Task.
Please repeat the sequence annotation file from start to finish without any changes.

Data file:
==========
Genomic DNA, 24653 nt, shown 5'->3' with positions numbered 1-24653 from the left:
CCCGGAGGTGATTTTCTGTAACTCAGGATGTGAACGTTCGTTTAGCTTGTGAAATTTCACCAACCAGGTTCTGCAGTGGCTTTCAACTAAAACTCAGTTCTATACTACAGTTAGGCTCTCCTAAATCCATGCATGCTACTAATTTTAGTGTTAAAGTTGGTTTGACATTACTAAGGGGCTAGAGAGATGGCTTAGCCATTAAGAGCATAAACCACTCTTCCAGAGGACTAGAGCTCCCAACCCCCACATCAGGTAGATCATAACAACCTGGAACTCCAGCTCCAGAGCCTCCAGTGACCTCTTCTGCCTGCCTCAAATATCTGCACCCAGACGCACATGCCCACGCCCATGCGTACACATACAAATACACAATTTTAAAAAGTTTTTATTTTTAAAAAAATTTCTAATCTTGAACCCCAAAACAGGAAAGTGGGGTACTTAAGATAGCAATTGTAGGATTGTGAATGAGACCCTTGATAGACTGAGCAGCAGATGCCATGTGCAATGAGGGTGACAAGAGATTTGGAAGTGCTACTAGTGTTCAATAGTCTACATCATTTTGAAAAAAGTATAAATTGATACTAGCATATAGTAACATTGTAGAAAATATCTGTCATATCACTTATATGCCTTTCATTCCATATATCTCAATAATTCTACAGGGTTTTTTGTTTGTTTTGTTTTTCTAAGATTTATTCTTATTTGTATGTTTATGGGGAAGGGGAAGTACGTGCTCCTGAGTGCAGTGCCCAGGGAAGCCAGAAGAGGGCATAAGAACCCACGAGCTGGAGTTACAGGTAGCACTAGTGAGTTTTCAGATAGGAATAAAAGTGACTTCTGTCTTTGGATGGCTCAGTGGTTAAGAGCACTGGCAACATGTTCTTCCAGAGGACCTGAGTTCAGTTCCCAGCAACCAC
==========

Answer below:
Genomic DNA, 24653 nt, shown 5'->3' with positions numbered 1-24653 from the left:
CCCGGAGGTGATTTTCTGTAACTCAGGATGTGAACGTTCGTTTAGCTTGTGAAATTTCACCAACCAGGTTCTGCAGTGGCTTTCAACTAAAACTCAGTTCTATACTACAGTTAGGCTCTCCTAAATCCATGCATGCTACTAATTTTAGTGTTAAAGTTGGTTTGACATTACTAAGGGGCTAGAGAGATGGCTTAGCCATTAAGAGCATAAACCACTCTTCCAGAGGACTAGAGCTCCCAACCCCCACATCAGGTAGATCATAACAACCTGGAACTCCAGCTCCAGAGCCTCCAGTGACCTCTTCTGCCTGCCTCAAATATCTGCACCCAGACGCACATGCCCACGCCCATGCGTACACATACAAATACACAATTTTAAAAAGTTTTTATTTTTAAAAAAATTTCTAATCTTGAACCCCAAAACAGGAAAGTGGGGTACTTAAGATAGCAATTGTAGGATTGTGAATGAGACCCTTGATAGACTGAGCAGCAGATGCCATGTGCAATGAGGGTGACAAGAGATTTGGAAGTGCTACTAGTGTTCAATAGTCTACATCATTTTGAAAAAAGTATAAATTGATACTAGCATATAGTAACATTGTAGAAAATATCTGTCATATCACTTATATGCCTTTCATTCCATATATCTCAATAATTCTACAGGGTTTTTTGTTTGTTTTGTTTTTCTAAGATTTATTCTTATTTGTATGTTTATGGGGAAGGGGAAGTACGTGCTCCTGAGTGCAGTGCCCAGGGAAGCCAGAAGAGGGCATAAGAACCCACGAGCTGGAGTTACAGGTAGCACTAGTGAGTTTTCAGATAGGAATAAAAGTGACTTCTGTCTTTGGATGGCTCAGTGGTTAAGAGCACTGGCAACATGTTCTTCCAGAGGACCTGAGTTCAGTTCCCAGCAACCAC